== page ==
Bitcoin Price History
Bitcoin has had a very volatile trading history since it was first created in 2009. The digital cryptocurrency has seen a lot of action in its fairly short life. Bitcoins initially traded for next to nothing. The first real price increase occurred in July 2010 when the valuation of a bitcoin went from around $0.0008 to $0.08 for a single coin.
The currency has seen some major rallies and crashes since then. Interest in bitcoin is surging in 2020 as it has regained its losses and pushed past its previous all-time high. Bitcoin has now surpassed its last all-time high of $19,783 and has pushed to over $23,000 as of Dec. 17, 2020. There are currently more than 18.5 million Bitcoins in circulation and it now has a market capitalization of over $428 billion.
- Bitcoin is the first blockchain-based cryptocurrency in the world. It is considered the most widespread and successful.
- Launched in 2009, the price of one bitcoin remained a few dollars for its first few years.
- The price has reached a new all-time high of over $23,000 in 2020.
- Bitcoin's halving, the maturity of the overall crypto industry, and institutional interest in using Bitcoin as a hedge against inflation are all factors driving its increase in price.
When Did Bitcoin Start?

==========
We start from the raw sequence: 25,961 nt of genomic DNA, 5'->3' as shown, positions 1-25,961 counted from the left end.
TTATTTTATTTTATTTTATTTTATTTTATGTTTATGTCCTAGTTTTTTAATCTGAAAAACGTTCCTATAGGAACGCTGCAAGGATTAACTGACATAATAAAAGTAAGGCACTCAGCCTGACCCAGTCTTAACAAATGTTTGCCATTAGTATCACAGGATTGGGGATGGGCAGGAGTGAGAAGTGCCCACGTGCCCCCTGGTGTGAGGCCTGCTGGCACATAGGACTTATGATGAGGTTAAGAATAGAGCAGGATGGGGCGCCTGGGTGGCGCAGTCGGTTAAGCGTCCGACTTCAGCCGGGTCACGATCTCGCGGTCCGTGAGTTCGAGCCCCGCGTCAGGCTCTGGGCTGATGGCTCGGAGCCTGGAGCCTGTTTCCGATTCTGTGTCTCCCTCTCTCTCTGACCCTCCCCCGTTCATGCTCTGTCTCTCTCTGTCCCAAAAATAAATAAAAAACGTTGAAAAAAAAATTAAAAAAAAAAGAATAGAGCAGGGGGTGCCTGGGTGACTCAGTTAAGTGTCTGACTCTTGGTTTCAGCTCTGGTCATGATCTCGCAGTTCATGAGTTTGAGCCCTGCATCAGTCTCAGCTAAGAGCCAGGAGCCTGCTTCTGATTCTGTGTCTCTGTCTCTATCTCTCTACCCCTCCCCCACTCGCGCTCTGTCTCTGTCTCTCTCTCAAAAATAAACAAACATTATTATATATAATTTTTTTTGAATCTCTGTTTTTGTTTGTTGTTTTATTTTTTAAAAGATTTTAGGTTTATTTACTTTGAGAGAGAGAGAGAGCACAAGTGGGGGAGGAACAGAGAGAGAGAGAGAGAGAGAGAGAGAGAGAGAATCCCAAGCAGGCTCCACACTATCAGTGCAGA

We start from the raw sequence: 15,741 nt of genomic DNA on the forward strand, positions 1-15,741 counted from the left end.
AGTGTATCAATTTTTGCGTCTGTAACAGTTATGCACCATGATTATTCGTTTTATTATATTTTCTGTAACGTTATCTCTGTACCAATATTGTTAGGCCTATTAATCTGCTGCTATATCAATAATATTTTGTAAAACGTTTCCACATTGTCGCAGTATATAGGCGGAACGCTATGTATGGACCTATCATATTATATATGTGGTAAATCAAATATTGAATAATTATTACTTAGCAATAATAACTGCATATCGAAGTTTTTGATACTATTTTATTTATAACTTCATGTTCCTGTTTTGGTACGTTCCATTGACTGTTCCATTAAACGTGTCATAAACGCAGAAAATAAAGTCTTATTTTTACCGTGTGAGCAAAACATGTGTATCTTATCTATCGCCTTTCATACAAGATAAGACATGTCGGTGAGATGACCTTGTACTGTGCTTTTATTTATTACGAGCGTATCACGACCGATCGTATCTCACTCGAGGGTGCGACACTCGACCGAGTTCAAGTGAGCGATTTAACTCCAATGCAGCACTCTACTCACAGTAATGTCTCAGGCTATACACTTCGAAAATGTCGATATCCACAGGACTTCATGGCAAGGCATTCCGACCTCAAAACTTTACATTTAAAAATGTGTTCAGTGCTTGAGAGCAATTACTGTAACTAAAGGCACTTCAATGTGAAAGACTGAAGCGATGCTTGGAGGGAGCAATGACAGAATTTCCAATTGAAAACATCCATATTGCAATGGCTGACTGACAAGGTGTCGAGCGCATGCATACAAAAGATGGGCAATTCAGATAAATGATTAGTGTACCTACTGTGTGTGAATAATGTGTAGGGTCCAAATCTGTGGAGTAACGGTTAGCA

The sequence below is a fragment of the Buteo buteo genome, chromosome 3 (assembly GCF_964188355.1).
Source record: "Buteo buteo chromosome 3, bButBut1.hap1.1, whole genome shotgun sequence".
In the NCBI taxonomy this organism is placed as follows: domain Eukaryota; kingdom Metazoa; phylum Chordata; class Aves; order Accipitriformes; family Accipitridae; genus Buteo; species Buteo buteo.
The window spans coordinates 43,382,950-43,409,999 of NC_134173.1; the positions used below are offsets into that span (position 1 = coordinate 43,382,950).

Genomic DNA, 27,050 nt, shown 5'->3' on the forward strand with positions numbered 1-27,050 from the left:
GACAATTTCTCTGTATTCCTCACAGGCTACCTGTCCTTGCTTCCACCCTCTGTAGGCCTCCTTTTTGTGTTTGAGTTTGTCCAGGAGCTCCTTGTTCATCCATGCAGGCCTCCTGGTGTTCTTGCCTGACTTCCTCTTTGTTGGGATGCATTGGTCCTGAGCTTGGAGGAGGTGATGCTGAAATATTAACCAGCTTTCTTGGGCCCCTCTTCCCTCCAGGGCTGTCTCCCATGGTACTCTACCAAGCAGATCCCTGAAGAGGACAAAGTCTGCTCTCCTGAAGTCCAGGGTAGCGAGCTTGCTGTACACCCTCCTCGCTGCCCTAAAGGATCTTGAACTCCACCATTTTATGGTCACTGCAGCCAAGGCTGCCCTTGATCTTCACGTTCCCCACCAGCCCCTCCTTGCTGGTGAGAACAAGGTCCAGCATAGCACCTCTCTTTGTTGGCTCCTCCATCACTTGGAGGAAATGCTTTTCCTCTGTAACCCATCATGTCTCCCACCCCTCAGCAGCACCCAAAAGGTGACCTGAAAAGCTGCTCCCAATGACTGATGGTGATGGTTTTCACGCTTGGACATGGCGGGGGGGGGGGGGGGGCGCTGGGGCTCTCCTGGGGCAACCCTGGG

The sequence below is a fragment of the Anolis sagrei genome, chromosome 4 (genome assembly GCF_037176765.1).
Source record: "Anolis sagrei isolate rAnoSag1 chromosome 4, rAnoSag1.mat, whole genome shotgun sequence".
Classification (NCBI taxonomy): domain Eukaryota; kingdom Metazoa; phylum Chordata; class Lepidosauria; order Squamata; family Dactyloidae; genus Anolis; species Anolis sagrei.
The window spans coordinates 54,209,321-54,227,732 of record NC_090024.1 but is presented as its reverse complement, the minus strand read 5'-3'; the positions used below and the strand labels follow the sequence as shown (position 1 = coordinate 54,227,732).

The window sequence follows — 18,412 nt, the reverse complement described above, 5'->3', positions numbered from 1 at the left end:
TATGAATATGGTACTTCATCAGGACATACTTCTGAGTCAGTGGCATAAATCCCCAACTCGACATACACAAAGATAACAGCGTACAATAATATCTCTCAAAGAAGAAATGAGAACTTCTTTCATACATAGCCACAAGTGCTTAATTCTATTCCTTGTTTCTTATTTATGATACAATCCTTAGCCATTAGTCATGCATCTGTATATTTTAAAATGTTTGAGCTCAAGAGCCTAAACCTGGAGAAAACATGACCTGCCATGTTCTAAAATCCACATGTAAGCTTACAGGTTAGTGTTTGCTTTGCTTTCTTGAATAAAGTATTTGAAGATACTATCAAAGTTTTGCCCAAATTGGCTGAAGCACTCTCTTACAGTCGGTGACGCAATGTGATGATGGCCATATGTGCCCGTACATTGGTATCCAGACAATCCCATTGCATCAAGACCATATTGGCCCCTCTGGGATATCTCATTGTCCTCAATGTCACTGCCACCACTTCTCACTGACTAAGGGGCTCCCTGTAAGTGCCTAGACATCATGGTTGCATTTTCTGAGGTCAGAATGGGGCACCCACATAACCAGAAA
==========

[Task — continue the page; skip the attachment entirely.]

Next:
Bitcoin was invented by the mysterious Satoshi Nakamoto in 2008 and released as open-source software in early 2009. The first transaction took place between Nakamoto and an early adopter of bitcoin in January 2009. The first real-world transaction happened in 2010 when a bitcoin miner bought two pizzas from a Papa John's in Florida for 10,000 bitcoins.
The currency is based upon a blockchain that contains a public ledger of all the transactions in the bitcoin network. Those participating in the currency can mine for bitcoins using computer power. Initial interest in the currency was small, particularly among cryptographers and those seeking to engage in transactions that could not be easily traced.
Over time, the currency gained wider exposure—both good and bad. More retailers opened up to using bitcoin in 2012 and 2013. However, federal authorities shut down the Silk Road website, which used bitcoins for black market transactions, in October 2013.
If you're interested in trading bitcoins, you can trade them on an exchange or through a broker-dealer.
The popular Mt. Gox bitcoin exchange also went under in 2014. Originally started as a site for trading game cards, it evolved into a marketplace for bitcoins. As of May 2013, 150,000 bitcoins were traded on the exchange per day. But accusations of fraud surrounded the exchange when it closed down in 2014. The exchange lost around 850,000 bitcoins, although some of them have since been found.
Bitcoin is now traded on a number of independent licensed and regulated exchanges, such as Coinbase, Kraken, or Gemini. The currency can also be bought and sold through broker-dealers. There may be slight differences in the prices among the different exchanges, which could lead to arbitrage opportunities across the different exchanges.
Early Trading: Bitcoin History
Bitcoin really started to take off in 2013. The digital currency began the year trading at around $13.50 per bitcoin. The price rallied in early April 2013, briefly reaching a height of over $220 before dropping back down to around $70 by mid-April. This was the first real rally and associated crash for the currency.